ACGG / Chickens / gender / In focus / LIVESTOCKCRP / Poultry / Southern Africa / Tanzania

Benefits of ACGG through the eyes of women in Chalinze, Tanzania

The following post is a summary of a women’s group discussion that was part of an African Chicken Genetic Gains (ACGG) program gender capacity assessment activity in Chalinze village in Bagamoyo District, Tanzania.

The women farmers of Chalinze village in Tanzania prefer the chickens they have received through ACGG because of their Ukubwa na uzito’ (Swahili  for ‘big size and weight’). Because of these traits, these farmers have been able to demand a higher market price for their chickens and eggs. In comparison to the local breeds, the ACGG chickens can fetch anywhere between Tsh 18,000–20,000 (USD 8–9), which is Tsh 5,000 –10,000 more than what the local varieties cost.  The same holds true for eggs which are bigger in size than the local varieties. An egg from a local breed is sold for Tsh 250 while the ACGG eggs bring in Tsh 300–400 (USD 0.13–0.18).

Men have not been involved in the keeping and selling of the traditional chicken varieties. However, with the introduction of the ACGG program chickens men are now taking roles that were predominantly women’s. While men still do not help out in cleaning the chicken coops or chicken rearing, they are involved in constructing the chicken houses, feeding and egg picking. It is also important to note that children take part in all activities of poultry keeping and care, starting from 8 – 9 years of age.

Chalinze women focus group discussion (Photo credit: Marije van Lidth de Jeude / Transition International)

Chalinze women focus group discussion (Photo credit: Marije van Lidth de Jeude / Transition International)

Though men have taken an interest in the chickens, to the extent of buying feeds and drugs, they have not taken over the decision-making role. Women make decisions on what and when to sell, when to slaughter the chickens and how to spend the money earned. Most of the women who participated in this assessment in Chalinze said men respect their decisions because the chickens were given to the women who have a final say in how the birds are managed.

The money earned from chicken production is spent on children educational expenses, including uniforms, shoes and exercise books. Some of it is also spent on improving the nutrition of the family, improving the household and buying other livestock. The experiences and benefits acquired from the project chickens ranged from paying for the labour cost in house construction, buying iron roofing sheets, to cooking and eating ‘chips-mayai’, fried potatoes with eggs, for the very first time. The project chickens fetch such a good price that some women have bought small goats with income from selling one cock or an adult goat with the sale of two cocks. As a result, the women claim, the project has brought financial discipline to the familyThe women also assert that gender based violence has declined as a result of the project intervention.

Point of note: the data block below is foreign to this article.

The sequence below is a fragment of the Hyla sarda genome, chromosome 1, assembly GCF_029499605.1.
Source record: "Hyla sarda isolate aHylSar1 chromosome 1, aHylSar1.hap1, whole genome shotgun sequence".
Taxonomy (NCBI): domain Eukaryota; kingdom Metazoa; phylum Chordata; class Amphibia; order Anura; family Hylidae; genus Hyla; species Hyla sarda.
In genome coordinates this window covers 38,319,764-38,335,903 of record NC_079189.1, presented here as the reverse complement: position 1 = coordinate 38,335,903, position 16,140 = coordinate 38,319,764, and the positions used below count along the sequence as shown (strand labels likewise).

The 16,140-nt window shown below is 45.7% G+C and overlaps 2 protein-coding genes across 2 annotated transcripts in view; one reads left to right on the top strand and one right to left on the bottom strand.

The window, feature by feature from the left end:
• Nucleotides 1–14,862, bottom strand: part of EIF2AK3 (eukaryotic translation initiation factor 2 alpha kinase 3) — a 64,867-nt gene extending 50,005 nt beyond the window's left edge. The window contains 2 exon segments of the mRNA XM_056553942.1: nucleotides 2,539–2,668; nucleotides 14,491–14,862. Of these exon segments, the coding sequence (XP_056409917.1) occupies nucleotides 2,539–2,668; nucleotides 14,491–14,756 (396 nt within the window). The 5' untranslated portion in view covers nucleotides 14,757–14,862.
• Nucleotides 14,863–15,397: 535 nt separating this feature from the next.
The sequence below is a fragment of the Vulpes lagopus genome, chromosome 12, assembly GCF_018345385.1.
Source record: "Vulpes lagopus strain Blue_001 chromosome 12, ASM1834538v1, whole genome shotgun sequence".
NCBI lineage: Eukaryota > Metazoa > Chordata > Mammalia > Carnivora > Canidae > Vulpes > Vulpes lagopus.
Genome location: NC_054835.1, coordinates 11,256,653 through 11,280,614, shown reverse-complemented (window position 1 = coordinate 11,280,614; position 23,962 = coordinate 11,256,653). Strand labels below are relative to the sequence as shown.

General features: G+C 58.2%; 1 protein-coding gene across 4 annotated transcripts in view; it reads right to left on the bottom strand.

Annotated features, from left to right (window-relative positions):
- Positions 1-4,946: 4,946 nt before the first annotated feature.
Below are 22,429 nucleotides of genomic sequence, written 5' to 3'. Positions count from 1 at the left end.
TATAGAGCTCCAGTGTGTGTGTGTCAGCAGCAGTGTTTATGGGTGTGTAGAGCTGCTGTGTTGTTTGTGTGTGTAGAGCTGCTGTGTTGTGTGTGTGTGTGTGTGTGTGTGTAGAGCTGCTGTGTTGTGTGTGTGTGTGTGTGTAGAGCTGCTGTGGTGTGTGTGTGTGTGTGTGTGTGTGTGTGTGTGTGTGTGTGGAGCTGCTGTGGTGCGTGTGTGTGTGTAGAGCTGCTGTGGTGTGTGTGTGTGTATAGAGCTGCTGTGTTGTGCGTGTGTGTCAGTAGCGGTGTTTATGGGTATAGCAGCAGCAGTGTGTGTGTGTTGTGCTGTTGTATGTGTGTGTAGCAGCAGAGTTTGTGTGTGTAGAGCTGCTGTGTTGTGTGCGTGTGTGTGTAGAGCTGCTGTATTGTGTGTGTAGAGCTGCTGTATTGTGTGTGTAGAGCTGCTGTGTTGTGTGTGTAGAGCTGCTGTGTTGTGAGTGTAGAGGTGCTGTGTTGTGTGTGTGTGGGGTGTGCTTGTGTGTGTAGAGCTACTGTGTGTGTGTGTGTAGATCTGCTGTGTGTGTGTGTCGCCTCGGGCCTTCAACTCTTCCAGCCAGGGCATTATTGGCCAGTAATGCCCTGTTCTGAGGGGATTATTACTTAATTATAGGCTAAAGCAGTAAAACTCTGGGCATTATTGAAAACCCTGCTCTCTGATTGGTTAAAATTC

The participants have also observed the dietary and scavenging preferences of the project chickens. The local variety chickens prefer to scavenge for themselves and do not usually stay in the same place, and as such, they do not have a higher cost associated with their upkeep. However, the project chickens are not willing to scavenge and they eat a lot.

The feeding preference of the project chickens, is therefore relatively more expensive, and can create a problem in limited resource settings, especially during times drought as currently being experienced in Chalinze. At the moment, farmers are facing the question of who they should feed, children or chicken as there is currently a shortage of maize bran, which is a major component in chicken feed.  The shortage has occurred because people have resorted to eating ‘ugali’ or maize meal made from whole maize. They do not separate the maize from the bran before milling in order to increase the amount and nutrients of maize flour meant for human consumption.

To compensate for the shortage in chicken feed, some women have reported that they provide the chickens with a feed mix which has a little maize bran and lots of grass. In addition to the drought, the women said diseases remain a constant challenge.  The common ones include air tract infections (cough and cold), diarrhea, leg wasting and leg swelling. Also, some postmortem dissections have revealed clotted blood.

Story by ACGG Tanzania

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